Directors and Writers: Joel and Ethan Coen
Edwina and H.I. are a young, married couple just starting out. Ed, short for Edwina, is a police officer and Hi, short for H.I., is a career criminal. Every time that Hi gets arrested, Ed takes his mug shot. They end up falling in love with each other and begin the “salad days” of their marriage. Naturally having children is the next logical step, but their world is shattered when they find out that Ed is “barren”. Just as their world is falling apart around them, they hear a story about the Arizona Quints; quintuplets born to a family aptly named Arizona. The young couple decides that the Arizonas probably have more than they can handle, as far as children go. Ed and Hi wondered why some can have so much, while others have so little. So the young couple decided they would just take one of the toddlers, and raise it as their own. Complete mayhem is what follows for the couple, when they are; hunted down by an evil bounty hunter/ black market baby seller, and a stellar cast of characters who also want the baby.
Raising Arizona is a delightful film, a gift from the Coen Brothers to us. The fun thing about this movie is that it seems like a tribute to the old cartoons like Looney Toons, Roadrunner, and Woody Woodpecker. The action and characters are very cartoony in nature, exaggerated versions of people who could be real. Every scene in the movie has a gag of some kind, one just as hilarious as the next. This movie is simply brilliant because it looks like realism, like many other Coen Brothers films, but has just enough formalism to make it interesting and outrageous. The narrative moves the story along and is so clever, and the dry delivery of the humor is a pure trademark of the Coen Brothers. This movie also includes one of the best chase sequences, when Hi decides to rob a convenience store. The chase just keeps going and building, revving up the excitement by adding more and more obstacles.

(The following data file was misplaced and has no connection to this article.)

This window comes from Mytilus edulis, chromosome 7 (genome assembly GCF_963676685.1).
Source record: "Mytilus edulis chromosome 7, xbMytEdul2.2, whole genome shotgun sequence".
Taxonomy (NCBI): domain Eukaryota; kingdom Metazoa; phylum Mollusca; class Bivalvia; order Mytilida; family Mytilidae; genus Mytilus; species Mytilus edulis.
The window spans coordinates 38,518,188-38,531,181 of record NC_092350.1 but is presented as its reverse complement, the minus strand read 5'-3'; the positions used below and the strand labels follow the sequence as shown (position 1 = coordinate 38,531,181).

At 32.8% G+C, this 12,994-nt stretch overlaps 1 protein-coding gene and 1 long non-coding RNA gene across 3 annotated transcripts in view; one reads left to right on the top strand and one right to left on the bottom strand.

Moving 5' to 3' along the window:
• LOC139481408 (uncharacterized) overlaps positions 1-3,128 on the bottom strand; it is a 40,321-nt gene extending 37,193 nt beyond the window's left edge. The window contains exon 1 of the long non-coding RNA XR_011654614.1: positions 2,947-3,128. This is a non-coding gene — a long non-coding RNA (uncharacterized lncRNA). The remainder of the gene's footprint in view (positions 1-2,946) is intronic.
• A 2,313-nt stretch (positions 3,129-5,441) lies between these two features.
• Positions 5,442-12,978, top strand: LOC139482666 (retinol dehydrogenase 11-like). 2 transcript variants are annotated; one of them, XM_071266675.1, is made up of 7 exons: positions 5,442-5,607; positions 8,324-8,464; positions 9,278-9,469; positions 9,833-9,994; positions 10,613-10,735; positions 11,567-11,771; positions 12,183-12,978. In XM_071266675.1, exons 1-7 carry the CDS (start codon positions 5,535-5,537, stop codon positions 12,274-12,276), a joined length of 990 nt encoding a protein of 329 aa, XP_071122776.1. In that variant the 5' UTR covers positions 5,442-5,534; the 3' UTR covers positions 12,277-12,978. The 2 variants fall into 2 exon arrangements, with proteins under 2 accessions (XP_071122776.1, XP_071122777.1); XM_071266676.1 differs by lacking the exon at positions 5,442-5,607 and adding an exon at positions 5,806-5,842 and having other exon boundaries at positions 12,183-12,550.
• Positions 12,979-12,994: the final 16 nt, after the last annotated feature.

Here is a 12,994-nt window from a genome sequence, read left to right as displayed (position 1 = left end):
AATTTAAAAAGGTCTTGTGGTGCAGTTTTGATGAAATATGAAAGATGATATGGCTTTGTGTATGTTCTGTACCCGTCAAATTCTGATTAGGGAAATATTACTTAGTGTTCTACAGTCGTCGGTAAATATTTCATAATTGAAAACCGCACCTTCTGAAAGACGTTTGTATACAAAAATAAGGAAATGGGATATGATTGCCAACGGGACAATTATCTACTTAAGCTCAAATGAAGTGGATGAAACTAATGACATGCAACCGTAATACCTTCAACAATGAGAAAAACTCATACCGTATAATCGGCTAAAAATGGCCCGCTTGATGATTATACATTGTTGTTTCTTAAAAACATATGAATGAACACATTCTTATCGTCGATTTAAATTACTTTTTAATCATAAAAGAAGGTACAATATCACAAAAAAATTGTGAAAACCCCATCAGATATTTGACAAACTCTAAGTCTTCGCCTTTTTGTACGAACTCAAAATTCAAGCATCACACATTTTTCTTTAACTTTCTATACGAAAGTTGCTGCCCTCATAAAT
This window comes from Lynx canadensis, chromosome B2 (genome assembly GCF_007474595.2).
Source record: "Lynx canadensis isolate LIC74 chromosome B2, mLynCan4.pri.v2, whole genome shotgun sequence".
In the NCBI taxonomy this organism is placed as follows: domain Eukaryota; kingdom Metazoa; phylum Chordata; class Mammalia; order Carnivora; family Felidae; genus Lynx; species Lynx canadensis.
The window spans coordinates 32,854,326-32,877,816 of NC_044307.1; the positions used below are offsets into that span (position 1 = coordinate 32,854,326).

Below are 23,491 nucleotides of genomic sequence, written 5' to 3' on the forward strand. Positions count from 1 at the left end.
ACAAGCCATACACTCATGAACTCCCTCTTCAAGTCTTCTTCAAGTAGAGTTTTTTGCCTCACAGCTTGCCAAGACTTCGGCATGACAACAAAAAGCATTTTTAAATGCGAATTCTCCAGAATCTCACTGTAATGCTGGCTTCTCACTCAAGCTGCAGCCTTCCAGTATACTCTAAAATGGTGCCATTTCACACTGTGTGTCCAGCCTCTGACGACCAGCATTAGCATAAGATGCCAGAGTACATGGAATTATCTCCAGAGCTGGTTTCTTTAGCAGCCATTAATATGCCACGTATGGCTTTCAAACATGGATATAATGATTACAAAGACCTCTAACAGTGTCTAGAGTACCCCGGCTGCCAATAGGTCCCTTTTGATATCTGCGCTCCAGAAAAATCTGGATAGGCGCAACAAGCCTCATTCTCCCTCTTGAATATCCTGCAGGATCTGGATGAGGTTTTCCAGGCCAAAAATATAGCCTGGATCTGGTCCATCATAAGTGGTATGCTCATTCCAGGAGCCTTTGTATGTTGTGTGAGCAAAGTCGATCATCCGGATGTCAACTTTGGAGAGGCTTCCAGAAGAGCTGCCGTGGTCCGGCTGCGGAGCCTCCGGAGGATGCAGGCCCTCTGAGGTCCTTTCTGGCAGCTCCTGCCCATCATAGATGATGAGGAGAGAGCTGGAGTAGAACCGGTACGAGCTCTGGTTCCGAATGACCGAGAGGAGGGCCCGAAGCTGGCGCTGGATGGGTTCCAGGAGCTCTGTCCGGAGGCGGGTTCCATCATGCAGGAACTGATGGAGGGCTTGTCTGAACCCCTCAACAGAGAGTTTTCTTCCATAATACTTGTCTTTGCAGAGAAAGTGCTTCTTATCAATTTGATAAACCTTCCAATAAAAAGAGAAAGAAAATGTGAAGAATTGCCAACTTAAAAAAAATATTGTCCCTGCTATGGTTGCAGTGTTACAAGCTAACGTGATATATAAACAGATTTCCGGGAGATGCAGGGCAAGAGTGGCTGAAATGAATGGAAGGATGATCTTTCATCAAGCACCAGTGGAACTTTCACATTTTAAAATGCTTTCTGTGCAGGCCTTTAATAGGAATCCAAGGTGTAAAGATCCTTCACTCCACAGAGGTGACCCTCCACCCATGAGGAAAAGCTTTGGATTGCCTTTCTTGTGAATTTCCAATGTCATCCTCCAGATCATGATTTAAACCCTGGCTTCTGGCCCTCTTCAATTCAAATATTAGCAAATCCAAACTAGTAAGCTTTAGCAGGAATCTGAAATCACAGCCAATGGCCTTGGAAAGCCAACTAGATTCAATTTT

Raising Arizona has an amazing cast to play these quirky characters: Nicolas Cage as H.I., and Holly Hunter as Ed, with a supporting cast of: John Goodman, Trey Wilson, William Forsythe, Frances McDormand, Sam McMurray and Randall ‘Tex’ Cobb. Equally funny in the film are all the “real folks”. The Brothers use these real folks and their plain talk, to their advantage by making them responsible for some of the most memorable lines in the film.